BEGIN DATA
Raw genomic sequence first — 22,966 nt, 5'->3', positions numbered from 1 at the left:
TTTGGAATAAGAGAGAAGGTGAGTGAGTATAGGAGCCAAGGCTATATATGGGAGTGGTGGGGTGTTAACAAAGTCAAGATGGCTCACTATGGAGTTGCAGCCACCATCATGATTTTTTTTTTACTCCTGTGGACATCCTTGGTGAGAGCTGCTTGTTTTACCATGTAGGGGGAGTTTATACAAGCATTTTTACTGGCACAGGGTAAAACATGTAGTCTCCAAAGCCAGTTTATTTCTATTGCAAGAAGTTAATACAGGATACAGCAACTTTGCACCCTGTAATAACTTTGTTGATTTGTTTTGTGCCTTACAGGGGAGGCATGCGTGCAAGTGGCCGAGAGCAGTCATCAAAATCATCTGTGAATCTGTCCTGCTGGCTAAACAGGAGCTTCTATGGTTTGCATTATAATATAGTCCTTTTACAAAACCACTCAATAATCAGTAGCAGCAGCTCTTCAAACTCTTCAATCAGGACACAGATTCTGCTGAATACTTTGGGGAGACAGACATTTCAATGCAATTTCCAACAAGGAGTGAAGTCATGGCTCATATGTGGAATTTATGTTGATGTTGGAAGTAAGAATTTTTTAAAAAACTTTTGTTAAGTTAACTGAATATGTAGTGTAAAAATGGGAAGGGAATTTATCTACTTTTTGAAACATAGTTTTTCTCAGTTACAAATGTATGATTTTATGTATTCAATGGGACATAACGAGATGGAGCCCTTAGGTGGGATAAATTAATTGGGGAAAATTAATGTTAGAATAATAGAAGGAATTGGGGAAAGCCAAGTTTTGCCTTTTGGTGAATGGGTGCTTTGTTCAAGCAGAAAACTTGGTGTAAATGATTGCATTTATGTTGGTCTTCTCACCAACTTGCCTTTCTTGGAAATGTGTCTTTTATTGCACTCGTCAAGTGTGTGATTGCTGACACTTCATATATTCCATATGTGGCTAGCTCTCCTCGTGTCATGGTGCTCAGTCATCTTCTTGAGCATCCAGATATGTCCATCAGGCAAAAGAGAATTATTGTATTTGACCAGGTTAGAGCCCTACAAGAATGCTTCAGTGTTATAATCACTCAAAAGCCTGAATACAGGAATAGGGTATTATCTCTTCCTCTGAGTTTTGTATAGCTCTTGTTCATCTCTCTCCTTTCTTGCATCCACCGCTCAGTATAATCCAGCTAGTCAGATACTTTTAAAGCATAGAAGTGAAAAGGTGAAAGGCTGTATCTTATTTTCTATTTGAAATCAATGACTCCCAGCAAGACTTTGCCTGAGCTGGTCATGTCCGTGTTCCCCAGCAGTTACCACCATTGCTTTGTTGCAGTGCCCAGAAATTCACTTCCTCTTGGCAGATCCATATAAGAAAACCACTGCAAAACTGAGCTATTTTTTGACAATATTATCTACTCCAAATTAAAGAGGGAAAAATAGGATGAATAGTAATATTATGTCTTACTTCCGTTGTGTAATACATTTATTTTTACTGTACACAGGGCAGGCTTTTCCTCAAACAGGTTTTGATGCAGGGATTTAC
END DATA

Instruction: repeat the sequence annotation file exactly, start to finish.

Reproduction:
Raw genomic sequence first — 22,966 nt, 5'->3', positions numbered from 1 at the left:
TTTGGAATAAGAGAGAAGGTGAGTGAGTATAGGAGCCAAGGCTATATATGGGAGTGGTGGGGTGTTAACAAAGTCAAGATGGCTCACTATGGAGTTGCAGCCACCATCATGATTTTTTTTTTACTCCTGTGGACATCCTTGGTGAGAGCTGCTTGTTTTACCATGTAGGGGGAGTTTATACAAGCATTTTTACTGGCACAGGGTAAAACATGTAGTCTCCAAAGCCAGTTTATTTCTATTGCAAGAAGTTAATACAGGATACAGCAACTTTGCACCCTGTAATAACTTTGTTGATTTGTTTTGTGCCTTACAGGGGAGGCATGCGTGCAAGTGGCCGAGAGCAGTCATCAAAATCATCTGTGAATCTGTCCTGCTGGCTAAACAGGAGCTTCTATGGTTTGCATTATAATATAGTCCTTTTACAAAACCACTCAATAATCAGTAGCAGCAGCTCTTCAAACTCTTCAATCAGGACACAGATTCTGCTGAATACTTTGGGGAGACAGACATTTCAATGCAATTTCCAACAAGGAGTGAAGTCATGGCTCATATGTGGAATTTATGTTGATGTTGGAAGTAAGAATTTTTTAAAAAACTTTTGTTAAGTTAACTGAATATGTAGTGTAAAAATGGGAAGGGAATTTATCTACTTTTTGAAACATAGTTTTTCTCAGTTACAAATGTATGATTTTATGTATTCAATGGGACATAACGAGATGGAGCCCTTAGGTGGGATAAATTAATTGGGGAAAATTAATGTTAGAATAATAGAAGGAATTGGGGAAAGCCAAGTTTTGCCTTTTGGTGAATGGGTGCTTTGTTCAAGCAGAAAACTTGGTGTAAATGATTGCATTTATGTTGGTCTTCTCACCAACTTGCCTTTCTTGGAAATGTGTCTTTTATTGCACTCGTCAAGTGTGTGATTGCTGACACTTCATATATTCCATATGTGGCTAGCTCTCCTCGTGTCATGGTGCTCAGTCATCTTCTTGAGCATCCAGATATGTCCATCAGGCAAAAGAGAATTATTGTATTTGACCAGGTTAGAGCCCTACAAGAATGCTTCAGTGTTATAATCACTCAAAAGCCTGAATACAGGAATAGGGTATTATCTCTTCCTCTGAGTTTTGTATAGCTCTTGTTCATCTCTCTCCTTTCTTGCATCCACCGCTCAGTATAATCCAGCTAGTCAGATACTTTTAAAGCATAGAAGTGAAAAGGTGAAAGGCTGTATCTTATTTTCTATTTGAAATCAATGACTCCCAGCAAGACTTTGCCTGAGCTGGTCATGTCCGTGTTCCCCAGCAGTTACCACCATTGCTTTGTTGCAGTGCCCAGAAATTCACTTCCTCTTGGCAGATCCATATAAGAAAACCACTGCAAAACTGAGCTATTTTTTGACAATATTATCTACTCCAAATTAAAGAGGGAAAAATAGGATGAATAGTAATATTATGTCTTACTTCCGTTGTGTAATACATTTATTTTTACTGTACACAGGGCAGGCTTTTCCTCAAACAGGTTTTGATGCAGGGATTTAC